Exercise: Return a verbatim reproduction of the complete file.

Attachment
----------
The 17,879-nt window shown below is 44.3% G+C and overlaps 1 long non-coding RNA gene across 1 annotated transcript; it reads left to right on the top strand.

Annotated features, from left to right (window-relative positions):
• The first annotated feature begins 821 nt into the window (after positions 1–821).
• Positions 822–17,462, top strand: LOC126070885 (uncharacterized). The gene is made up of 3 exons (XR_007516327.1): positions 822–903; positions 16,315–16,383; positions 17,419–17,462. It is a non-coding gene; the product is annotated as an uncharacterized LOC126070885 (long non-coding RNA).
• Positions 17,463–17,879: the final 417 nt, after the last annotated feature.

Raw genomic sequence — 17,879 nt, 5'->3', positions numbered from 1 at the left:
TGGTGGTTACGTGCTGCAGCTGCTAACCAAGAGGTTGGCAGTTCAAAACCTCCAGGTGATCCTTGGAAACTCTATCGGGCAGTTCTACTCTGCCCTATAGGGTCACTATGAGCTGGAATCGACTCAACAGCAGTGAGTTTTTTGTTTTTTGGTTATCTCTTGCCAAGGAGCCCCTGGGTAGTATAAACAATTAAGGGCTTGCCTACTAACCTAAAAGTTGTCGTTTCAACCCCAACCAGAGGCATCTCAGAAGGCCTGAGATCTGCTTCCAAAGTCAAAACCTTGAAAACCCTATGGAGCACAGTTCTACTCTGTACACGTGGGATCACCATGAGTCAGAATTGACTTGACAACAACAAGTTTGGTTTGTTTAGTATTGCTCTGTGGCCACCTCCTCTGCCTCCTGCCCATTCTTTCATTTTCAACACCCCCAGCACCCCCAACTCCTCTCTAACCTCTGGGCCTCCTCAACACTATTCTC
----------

The 17,879-nt window shown below is 44.3% G+C and overlaps 1 long non-coding RNA gene across 1 annotated transcript; it reads left to right on the top strand.

Annotated features, from left to right (window-relative positions):
• The first annotated feature begins 821 nt into the window (after positions 1–821).
• Positions 822–17,462, top strand: LOC126070885 (uncharacterized). The gene is made up of 3 exons (XR_007516327.1): positions 822–903; positions 16,315–16,383; positions 17,419–17,462. It is a non-coding gene; the product is annotated as an uncharacterized LOC126070885 (long non-coding RNA).
• Positions 17,463–17,879: the final 417 nt, after the last annotated feature.

Raw genomic sequence — 17,879 nt, 5'->3', positions numbered from 1 at the left:
TGGTGGTTACGTGCTGCAGCTGCTAACCAAGAGGTTGGCAGTTCAAAACCTCCAGGTGATCCTTGGAAACTCTATCGGGCAGTTCTACTCTGCCCTATAGGGTCACTATGAGCTGGAATCGACTCAACAGCAGTGAGTTTTTTGTTTTTTGGTTATCTCTTGCCAAGGAGCCCCTGGGTAGTATAAACAATTAAGGGCTTGCCTACTAACCTAAAAGTTGTCGTTTCAACCCCAACCAGAGGCATCTCAGAAGGCCTGAGATCTGCTTCCAAAGTCAAAACCTTGAAAACCCTATGGAGCACAGTTCTACTCTGTACACGTGGGATCACCATGAGTCAGAATTGACTTGACAACAACAAGTTTGGTTTGTTTAGTATTGCTCTGTGGCCACCTCCTCTGCCTCCTGCCCATTCTTTCATTTTCAACACCCCCAGCACCCCCAACTCCTCTCTAACCTCTGGGCCTCCTCAACACTATTCTC